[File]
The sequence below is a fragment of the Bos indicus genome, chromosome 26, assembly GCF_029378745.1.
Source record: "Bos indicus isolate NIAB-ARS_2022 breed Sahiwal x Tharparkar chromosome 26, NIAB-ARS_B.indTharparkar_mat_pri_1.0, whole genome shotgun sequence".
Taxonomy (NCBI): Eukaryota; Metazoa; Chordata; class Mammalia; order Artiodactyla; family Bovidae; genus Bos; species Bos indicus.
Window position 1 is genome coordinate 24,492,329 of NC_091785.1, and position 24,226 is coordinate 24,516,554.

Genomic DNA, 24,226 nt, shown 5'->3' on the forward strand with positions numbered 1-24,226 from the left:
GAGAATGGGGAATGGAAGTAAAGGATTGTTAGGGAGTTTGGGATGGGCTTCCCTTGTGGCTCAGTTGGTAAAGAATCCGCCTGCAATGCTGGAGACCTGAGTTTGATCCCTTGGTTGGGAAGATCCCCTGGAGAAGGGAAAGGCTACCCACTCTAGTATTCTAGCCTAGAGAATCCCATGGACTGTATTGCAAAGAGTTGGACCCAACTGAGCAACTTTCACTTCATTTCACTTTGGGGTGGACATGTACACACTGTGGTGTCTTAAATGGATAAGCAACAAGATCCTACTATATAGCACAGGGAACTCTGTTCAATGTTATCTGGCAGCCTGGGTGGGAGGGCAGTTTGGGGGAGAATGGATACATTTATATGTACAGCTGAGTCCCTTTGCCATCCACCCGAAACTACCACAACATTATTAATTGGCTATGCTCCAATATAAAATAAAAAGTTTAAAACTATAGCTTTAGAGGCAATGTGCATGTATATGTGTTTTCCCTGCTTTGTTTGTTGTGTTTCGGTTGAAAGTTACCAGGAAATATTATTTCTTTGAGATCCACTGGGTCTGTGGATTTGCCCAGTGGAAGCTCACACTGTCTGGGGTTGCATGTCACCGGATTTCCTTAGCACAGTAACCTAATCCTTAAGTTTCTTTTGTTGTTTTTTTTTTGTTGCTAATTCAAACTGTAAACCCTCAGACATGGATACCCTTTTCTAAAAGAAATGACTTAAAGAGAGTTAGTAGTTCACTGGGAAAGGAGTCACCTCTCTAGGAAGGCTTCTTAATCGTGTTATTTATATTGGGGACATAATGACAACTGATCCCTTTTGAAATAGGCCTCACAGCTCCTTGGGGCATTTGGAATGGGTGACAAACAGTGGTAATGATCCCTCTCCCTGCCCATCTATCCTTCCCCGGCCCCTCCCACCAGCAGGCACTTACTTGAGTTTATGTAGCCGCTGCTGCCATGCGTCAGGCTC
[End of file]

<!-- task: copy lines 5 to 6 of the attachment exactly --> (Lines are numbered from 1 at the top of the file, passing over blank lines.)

Genomic DNA, 24,226 nt, shown 5'->3' on the forward strand with positions numbered 1-24,226 from the left:
GAGAATGGGGAATGGAAGTAAAGGATTGTTAGGGAGTTTGGGATGGGCTTCCCTTGTGGCTCAGTTGGTAAAGAATCCGCCTGCAATGCTGGAGACCTGAGTTTGATCCCTTGGTTGGGAAGATCCCCTGGAGAAGGGAAAGGCTACCCACTCTAGTATTCTAGCCTAGAGAATCCCATGGACTGTATTGCAAAGAGTTGGACCCAACTGAGCAACTTTCACTTCATTTCACTTTGGGGTGGACATGTACACACTGTGGTGTCTTAAATGGATAAGCAACAAGATCCTACTATATAGCACAGGGAACTCTGTTCAATGTTATCTGGCAGCCTGGGTGGGAGGGCAGTTTGGGGGAGAATGGATACATTTATATGTACAGCTGAGTCCCTTTGCCATCCACCCGAAACTACCACAACATTATTAATTGGCTATGCTCCAATATAAAATAAAAAGTTTAAAACTATAGCTTTAGAGGCAATGTGCATGTATATGTGTTTTCCCTGCTTTGTTTGTTGTGTTTCGGTTGAAAGTTACCAGGAAATATTATTTCTTTGAGATCCACTGGGTCTGTGGATTTGCCCAGTGGAAGCTCACACTGTCTGGGGTTGCATGTCACCGGATTTCCTTAGCACAGTAACCTAATCCTTAAGTTTCTTTTGTTGTTTTTTTTTTGTTGCTAATTCAAACTGTAAACCCTCAGACATGGATACCCTTTTCTAAAAGAAATGACTTAAAGAGAGTTAGTAGTTCACTGGGAAAGGAGTCACCTCTCTAGGAAGGCTTCTTAATCGTGTTATTTATATTGGGGACATAATGACAACTGATCCCTTTTGAAATAGGCCTCACAGCTCCTTGGGGCATTTGGAATGGGTGACAAACAGTGGTAATGATCCCTCTCCCTGCCCATCTATCCTTCCCCGGCCCCTCCCACCAGCAGGCACTTACTTGAGTTTATGTAGCCGCTGCTGCCATGCGTCAGGCTC